In a situation where the spontaneous rate, and thus the phys-- rate, drops smoothly through a programmed detection off rate, the pacemaker logic does not determine that there has been a sudden rate drop, i.e., it discriminates between a physiological bradycardia and a pathological rate drop. In this situation, pacing clamps at the lower rate limit, and the pacemaker is put into an "unknown situation" state for further handling.
FIG. 1 is a block diagram of an embodiment of an overall pacing system according to this invention.
FIG. 2(a) is a decision rate diagram which illustrates a changing spontaneous heart rate, phys-- rate, DPL, hysteresis rate and paced rate in a system without SRD intervention; FIG. 2(b) is a rate diagram illustrating a normal sudden rate drop, where the detection off rate is not reached and the pacemaker logic concludes that there has been a sudden rate drop; and FIG. 2(c) is a rate diagram illustrating physiological bradycardia with rate drop through the detection off rate, where sudden rate drop cannot be concluded.
FIG. 3(a) is a rate diagram illustrating sudden rate drop intervention with slow flywheel deceleration from a programmed intervention rate; FIG. 3(b) is a rate diagram illustrating the inclusion of recovery hysteresis searching and a return to normal flywheel deceleration after a return of spontaneous beats; and FIG. 3(c) is a rate diagram illustrating physiological bradycardia with rate drop through the hysteresis band which results in uncertain situation handling.
FIG. 4(a) is a flow diagram illustrating an overview of the place of a Sudden Rate Drop routine within the main handling routine, in accordance with this invention; FIG. 4(b) is an overview flow diagram of a Sudden Rate Drop routine, illustrating the SRD states.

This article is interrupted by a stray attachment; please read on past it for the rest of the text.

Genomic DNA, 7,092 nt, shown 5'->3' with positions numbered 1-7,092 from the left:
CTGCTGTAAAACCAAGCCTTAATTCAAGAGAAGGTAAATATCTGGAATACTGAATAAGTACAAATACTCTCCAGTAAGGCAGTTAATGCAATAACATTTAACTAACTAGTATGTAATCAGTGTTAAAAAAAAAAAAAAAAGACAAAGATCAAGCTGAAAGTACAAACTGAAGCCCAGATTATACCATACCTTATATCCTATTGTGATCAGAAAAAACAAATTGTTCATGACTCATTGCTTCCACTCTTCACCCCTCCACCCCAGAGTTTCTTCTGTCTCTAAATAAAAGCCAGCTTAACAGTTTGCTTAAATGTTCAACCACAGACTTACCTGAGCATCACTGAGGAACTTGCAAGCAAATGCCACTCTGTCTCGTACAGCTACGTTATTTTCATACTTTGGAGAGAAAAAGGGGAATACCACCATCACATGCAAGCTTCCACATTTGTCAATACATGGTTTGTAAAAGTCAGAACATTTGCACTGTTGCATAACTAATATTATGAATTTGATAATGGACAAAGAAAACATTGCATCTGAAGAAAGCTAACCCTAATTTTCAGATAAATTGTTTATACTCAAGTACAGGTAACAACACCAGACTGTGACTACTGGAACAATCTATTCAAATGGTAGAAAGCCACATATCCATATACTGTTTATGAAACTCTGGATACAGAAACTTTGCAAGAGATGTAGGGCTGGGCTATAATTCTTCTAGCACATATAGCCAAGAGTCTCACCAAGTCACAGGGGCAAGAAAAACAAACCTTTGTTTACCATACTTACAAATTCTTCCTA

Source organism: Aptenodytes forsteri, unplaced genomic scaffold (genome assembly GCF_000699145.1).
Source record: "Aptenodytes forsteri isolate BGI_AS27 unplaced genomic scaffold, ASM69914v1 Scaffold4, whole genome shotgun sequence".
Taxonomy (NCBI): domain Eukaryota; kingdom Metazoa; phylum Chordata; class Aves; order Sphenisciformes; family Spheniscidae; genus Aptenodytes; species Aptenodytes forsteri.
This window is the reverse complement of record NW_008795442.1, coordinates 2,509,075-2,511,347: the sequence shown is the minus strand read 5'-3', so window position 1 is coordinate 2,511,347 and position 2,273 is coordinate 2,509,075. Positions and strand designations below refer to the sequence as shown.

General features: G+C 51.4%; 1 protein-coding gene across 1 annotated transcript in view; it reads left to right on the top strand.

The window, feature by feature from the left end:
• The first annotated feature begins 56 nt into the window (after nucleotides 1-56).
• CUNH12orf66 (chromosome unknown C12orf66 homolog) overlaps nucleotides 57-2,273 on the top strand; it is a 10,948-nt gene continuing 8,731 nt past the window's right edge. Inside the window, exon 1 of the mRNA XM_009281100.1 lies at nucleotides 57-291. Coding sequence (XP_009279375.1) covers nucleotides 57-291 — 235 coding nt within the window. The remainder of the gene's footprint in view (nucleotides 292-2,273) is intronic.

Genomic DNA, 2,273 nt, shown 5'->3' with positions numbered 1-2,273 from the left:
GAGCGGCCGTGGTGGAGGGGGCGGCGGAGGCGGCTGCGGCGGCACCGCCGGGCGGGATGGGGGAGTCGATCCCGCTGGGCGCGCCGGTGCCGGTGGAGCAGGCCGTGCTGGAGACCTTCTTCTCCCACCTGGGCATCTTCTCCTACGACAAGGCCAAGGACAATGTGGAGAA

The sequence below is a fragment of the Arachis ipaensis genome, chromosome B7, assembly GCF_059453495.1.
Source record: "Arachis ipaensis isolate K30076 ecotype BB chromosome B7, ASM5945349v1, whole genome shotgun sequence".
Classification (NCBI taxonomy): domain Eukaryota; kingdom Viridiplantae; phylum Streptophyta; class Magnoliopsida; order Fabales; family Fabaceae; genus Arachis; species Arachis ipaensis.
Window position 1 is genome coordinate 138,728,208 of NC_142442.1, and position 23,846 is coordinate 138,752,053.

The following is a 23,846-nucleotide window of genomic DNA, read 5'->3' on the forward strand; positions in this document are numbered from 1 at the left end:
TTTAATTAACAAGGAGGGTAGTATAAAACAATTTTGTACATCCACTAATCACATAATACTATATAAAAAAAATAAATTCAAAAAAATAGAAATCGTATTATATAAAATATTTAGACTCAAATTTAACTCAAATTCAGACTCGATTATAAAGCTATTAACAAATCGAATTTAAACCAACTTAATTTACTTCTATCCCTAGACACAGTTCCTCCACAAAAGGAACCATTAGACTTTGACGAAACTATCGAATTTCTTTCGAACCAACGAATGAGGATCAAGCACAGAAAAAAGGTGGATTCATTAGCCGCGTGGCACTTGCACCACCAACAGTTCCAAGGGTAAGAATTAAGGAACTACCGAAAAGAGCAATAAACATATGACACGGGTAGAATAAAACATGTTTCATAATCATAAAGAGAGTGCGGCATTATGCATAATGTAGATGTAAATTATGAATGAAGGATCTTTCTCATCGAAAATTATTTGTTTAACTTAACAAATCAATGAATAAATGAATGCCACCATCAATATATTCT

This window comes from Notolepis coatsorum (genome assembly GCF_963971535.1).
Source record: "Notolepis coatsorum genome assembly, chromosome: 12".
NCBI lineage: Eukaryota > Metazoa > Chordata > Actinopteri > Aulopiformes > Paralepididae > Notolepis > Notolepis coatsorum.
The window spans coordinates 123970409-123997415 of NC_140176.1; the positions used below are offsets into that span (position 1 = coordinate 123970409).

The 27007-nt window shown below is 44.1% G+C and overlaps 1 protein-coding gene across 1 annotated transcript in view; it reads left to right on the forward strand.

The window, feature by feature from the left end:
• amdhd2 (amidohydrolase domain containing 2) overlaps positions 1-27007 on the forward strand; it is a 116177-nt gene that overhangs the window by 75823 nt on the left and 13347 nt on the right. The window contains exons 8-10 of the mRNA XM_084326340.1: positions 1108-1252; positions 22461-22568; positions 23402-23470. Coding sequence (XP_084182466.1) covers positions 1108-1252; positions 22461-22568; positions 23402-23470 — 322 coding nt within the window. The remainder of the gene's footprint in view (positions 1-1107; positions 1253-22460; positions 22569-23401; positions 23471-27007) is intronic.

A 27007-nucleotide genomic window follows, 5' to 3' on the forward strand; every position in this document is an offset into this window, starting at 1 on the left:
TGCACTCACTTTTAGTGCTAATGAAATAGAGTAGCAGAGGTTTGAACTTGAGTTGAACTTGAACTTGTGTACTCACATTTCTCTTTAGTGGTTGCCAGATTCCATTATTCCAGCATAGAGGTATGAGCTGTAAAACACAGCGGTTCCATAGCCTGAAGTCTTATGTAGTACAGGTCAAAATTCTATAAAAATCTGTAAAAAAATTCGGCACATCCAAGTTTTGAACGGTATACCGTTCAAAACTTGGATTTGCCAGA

FIG. 5 is a flow diagram of a Normal State routine in accordance with this invention, showing when the pacemaker goes into the SRD Detection State.
FIG. 6 is a flow diagram of a Detection State routine in accordance with this invention, illustrating the cyclical steps taken after there has been a sense/pace transition.
FIG. 7 is a flow diagram for starting the Intervention State and the Unknown State respectively.
FIG. 8A is a flow diagram for handling when in either the Intervention State or the Unknown State in accordance with this invention, illustrating the cyclical steps taken as long as the pacemaker is in one of these states; FIG. 8B shows a variation of the routine of FIG. 8A for DDI pacing.
FIG. 9 is a flow diagram illustrating the atrial hysteresis scan which is part of the intervention routine in a preferred embodiment of this invention.
Referring now to FIG. 1, there is shown a block diagram of the primary functional components of an illustrative pacemaker system for use in this invention. A VP generator 15 provides pacing pulses, generated under control of block 20, for delivery through lead 16 to one or more ventricular electrodes 16E located in the patient's right ventricle. Likewise, AP generator 18 provides atrial pacing pulses, also generated under control of block 20, for delivery through lead 19 to one or more atrial electrodes 19E located in the patient's right atrium. While not shown, it is understood that the invention is further applicable to other multi-chamber configurations. Signals sensed by electrodes 16E are connected to QRS Sense circuit 24 which processed the signals and provides V-Sense, or VS signals to block 20. Signals from ventricular electrodes 16E are also passed to T-Wave sense circuit 26, which provides T-Sense signals to block 20, for use, e.g., in rate control based on the QT interval. Signals from atrial electrodes 19E are connected to P-Wave sense circuit 25, which outputs A-Sense, or AS signals to block 20. Block 20 controls the pacemaker functions, e.g., the cyclical functions of setting and timing out escape intervals; receiving sensed signals from the patient's heart and resetting escape intervals based on those signals; and carrying out special functions such as the SRD function of this invention. Block 20 preferably comprises a microprocessor and associated memory, shown at 21, for storing the required software routines.